Illness as war
The body as a machine

They offer one of the best explications of quack philosophy that I have read.

The metaphors used by alternative medicine amplify genuine critiques of the medical community to extremes, attacking the ethos of modern medicine and its practitioners while moralizing the healing process and dichotomizing medical treatment. In this dichotomy, modern medicine is a cold, disjointed, toxic, “evil” and unnatural force of technology in contrast to a more natural, holistic, pure, good, and balance-driven force for unity that seeks to create conditions of health instead of merely treating specific pathologies. Through all of these arguments, alternative medicine relies on the pathos of anecdotal evidence to prove its efficacy, reinforcing to patients that they know their body better than any medical professional and that they should be treated as an individual and as an equal in the healing process.

To a large extent, as I’ve written in the past, doubt is the primary product of all quacks, specifically doubt about modern medicine and doubt about physicians.

Doubt about modern medicine:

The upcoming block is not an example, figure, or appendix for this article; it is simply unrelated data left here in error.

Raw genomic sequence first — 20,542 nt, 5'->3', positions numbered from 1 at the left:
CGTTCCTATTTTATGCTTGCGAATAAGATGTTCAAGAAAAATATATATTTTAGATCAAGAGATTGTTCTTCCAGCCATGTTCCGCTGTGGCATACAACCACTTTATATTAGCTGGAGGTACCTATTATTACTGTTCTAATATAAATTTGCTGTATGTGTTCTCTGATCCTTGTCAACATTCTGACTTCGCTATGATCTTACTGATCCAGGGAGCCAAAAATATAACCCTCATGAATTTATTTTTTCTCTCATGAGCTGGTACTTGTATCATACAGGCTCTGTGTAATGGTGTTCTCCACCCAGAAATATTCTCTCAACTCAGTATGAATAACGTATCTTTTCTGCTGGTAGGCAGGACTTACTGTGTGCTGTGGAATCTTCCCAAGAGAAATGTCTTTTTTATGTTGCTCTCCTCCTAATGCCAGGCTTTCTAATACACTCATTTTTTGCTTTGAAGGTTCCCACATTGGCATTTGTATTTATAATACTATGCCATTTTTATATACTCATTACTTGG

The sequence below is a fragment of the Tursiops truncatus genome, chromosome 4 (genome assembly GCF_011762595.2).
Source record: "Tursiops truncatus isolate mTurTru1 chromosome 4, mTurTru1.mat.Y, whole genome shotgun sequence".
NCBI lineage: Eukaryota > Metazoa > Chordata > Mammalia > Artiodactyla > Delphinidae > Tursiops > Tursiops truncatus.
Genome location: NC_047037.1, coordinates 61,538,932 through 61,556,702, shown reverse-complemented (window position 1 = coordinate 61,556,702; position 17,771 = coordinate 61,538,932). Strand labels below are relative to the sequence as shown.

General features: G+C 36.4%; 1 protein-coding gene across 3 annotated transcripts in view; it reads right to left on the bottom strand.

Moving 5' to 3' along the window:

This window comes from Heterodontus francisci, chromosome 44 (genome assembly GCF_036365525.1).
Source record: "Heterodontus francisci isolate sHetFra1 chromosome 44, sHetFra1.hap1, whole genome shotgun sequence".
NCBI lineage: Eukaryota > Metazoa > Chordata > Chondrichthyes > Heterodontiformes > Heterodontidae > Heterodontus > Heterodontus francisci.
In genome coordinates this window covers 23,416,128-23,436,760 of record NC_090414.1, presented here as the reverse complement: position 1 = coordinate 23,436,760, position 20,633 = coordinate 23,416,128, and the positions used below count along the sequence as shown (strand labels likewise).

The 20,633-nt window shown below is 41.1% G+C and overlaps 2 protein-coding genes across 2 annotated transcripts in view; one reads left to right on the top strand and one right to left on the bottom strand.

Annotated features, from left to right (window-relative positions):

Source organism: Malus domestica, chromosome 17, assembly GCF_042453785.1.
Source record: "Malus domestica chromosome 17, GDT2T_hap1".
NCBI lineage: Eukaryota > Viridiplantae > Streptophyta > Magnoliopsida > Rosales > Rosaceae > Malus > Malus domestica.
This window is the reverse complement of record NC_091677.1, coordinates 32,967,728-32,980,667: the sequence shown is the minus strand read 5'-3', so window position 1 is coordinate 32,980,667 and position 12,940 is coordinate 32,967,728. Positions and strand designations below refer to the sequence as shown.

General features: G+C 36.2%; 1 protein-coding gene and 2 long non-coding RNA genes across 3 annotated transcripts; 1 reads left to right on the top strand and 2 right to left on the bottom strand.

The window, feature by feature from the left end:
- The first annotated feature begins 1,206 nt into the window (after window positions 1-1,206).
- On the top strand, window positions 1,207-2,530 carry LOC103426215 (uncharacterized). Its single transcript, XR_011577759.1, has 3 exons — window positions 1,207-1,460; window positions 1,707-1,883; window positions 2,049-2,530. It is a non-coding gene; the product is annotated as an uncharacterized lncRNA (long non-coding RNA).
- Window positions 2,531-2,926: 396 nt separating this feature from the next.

Anything not seen as natural, from vaccines to antibiotics, is Big Pharma’s attempt to accumulate wealth at the expense of the unsuspecting public. Thus, the alternative medicine movement undermines the ethos of Western medicine and establishes a distrust of “unnatural” treatments. Health care has been compared to a “medical market,” where all practitioners “bid” for the trust of their patients. This establishes an ethos attack that sets up modern medicine as a conniving profit center, with the friendlier, seemingly straightforward, natural approach of alternative medicine standing in stark contrast.

Doubt about physicians:

In the “doctor as god” metaphor, alternative medicine … create[s] a perception that Western medical professionals think they know more about their patient’s body and how to heal it than the patient does… This is especially designed to rub against the beliefs of an educated, spiritual audience accustomed to seeking the answers to their own questions, and making educated decisions based on those answers. Once this straw-man has been set up, alternative medicine is able to offer a more egalitarian relationship between a patient and practitioner, emphasizing that a patient knows their own body far better than any physician, and therefore is an integral part of the healing decision process…